Kurt Huber

German folk song researcher, professor at the Ludwig-Maximilians-University Munich, member of the White Rose (1893-1943)

Kurt Huber (October 24, 1898–July 13, 1943) was the last of the main members to join the White Rose Resistance group.[1] Huber, along with Hans Scholl, Alexander Schmorell, Christoph Probst, Willi Graf, and Sophie Scholl, wrote pamphlets criticizing Hitler and Nazi Germany.[2] Kurt Huber was the sole author of the sixth (and final) leaflet.[3] Starting on February 18, 1943, the six main members of the White Rose we systematically captured by the Gestapo. At Kurt Huber’s trial on April 19, 1943, Professor Huber, as well as Willi Graf and Alexander Schmorell, were sentenced to death. (Sophie, Hans, and Christoph had already been put to death on February 22, 1943.)[1] Kurt Huber was executed on July 13, 1943. After his death the sixth pamphlet, which Huber wrote almost exclusively, was smuggled into Great Britain, where it was copied en masse and thrown down on Germany from Allied Planes in July 1943.[3]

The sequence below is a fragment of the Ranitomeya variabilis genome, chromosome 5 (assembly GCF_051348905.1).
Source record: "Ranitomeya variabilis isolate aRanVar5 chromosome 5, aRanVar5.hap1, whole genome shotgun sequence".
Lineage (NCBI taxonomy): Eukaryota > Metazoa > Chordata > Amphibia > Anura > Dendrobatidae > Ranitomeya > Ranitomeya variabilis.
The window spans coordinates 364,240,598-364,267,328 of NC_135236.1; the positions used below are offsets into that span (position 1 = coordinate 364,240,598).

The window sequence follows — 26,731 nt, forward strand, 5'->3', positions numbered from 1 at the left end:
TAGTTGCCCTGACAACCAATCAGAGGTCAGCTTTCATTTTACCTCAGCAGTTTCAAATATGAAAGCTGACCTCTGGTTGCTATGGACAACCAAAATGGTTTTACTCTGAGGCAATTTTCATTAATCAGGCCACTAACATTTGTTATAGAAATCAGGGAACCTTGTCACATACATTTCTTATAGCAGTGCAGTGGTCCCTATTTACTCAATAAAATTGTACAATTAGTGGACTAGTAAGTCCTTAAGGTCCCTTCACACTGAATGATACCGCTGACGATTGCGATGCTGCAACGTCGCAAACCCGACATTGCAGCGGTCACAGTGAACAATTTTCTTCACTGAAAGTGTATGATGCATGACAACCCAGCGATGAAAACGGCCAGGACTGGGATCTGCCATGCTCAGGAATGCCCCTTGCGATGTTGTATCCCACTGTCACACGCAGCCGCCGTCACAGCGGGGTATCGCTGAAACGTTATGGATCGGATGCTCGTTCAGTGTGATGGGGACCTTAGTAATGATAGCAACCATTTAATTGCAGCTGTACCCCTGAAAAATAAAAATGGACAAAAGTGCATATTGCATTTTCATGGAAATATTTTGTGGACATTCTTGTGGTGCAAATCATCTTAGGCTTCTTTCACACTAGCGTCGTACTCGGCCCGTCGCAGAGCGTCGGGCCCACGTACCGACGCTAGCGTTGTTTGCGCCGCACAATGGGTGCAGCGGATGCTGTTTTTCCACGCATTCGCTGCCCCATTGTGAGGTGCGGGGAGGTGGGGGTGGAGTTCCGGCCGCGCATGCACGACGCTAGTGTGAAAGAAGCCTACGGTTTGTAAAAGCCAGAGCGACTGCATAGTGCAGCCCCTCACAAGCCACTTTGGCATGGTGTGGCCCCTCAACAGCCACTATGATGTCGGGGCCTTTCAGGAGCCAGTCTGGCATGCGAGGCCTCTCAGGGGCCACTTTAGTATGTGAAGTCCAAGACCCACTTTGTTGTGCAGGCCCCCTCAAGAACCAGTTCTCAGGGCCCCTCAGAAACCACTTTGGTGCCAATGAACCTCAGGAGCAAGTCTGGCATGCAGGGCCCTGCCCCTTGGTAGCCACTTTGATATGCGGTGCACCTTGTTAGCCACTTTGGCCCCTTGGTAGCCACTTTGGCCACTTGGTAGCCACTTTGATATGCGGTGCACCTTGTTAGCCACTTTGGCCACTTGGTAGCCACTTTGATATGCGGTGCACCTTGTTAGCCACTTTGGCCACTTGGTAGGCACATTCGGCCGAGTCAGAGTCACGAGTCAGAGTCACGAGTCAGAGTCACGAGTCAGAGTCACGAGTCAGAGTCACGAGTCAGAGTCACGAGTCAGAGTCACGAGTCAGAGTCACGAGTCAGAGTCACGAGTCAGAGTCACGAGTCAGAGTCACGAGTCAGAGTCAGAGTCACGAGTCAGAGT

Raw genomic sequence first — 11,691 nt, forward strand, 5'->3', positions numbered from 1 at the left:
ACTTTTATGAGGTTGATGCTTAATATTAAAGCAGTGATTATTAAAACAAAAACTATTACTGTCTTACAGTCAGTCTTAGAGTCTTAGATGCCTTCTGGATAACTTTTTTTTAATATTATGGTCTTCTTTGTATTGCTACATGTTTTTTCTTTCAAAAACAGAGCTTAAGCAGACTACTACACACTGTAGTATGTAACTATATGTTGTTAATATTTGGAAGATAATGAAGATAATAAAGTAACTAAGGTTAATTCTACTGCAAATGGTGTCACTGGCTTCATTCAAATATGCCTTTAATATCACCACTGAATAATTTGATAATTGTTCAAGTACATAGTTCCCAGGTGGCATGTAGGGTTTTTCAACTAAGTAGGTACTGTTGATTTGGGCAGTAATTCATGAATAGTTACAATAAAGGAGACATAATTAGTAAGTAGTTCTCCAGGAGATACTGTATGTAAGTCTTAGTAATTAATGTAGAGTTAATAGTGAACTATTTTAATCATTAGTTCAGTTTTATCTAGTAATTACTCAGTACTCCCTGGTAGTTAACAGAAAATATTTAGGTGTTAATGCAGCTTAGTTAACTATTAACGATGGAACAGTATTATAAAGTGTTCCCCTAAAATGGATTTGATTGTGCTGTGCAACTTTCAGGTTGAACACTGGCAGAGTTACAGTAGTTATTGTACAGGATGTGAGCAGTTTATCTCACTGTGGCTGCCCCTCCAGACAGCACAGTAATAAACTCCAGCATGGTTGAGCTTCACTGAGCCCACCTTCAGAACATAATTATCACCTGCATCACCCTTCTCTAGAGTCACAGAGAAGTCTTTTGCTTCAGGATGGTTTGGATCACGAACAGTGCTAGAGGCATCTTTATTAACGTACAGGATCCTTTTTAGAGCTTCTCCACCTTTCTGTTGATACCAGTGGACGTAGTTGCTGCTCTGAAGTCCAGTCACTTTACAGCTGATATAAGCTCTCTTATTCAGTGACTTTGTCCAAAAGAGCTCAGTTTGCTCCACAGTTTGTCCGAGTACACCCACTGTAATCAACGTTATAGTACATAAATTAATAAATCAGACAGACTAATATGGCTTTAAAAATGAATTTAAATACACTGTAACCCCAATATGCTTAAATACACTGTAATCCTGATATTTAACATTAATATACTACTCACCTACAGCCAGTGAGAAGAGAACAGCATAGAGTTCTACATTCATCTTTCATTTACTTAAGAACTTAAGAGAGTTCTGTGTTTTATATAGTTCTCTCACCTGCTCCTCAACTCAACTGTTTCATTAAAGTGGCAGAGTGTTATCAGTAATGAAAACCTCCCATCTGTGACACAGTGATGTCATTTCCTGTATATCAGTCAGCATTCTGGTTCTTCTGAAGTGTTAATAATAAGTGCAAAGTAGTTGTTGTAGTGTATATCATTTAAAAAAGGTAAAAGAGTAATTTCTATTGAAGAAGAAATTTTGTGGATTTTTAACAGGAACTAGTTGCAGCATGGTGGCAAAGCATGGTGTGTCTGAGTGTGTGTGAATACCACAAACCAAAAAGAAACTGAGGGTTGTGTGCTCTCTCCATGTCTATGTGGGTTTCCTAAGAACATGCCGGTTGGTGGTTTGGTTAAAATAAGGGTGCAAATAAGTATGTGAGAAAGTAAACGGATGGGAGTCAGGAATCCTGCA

References change

  1. 1.0 1.1 Frey, Reed (2019). "Conscience before Conformity: Hans and Sophie Scholl and the White Rose Resistance in Nazi Germany by Paul Shrimpton". Newman Studies Journal. 16 (1): 124–125. doi:10.1353/nsj.2019.0012. ISSN 2153-6945. S2CID 201765330.
  2. 1917-1998., Scholl, Inge (2011). The White Rose : Munich, 1942-1943. Wesleyan University Press. ISBN 978-0-8195-7272-1. OCLC 767498250. {{cite book}}: |last= has numeric name (help)CS1 maint: multiple names: authors list (link)
  3. 3.0 3.1 Stern, Fritz; Hanser, Richard (1979). "A Noble Treason: The Revolt of the Munich Students against Hitler". Foreign Affairs. 58 (2): 426. doi:10.2307/20040455. ISSN 0015-7120. JSTOR 20040455.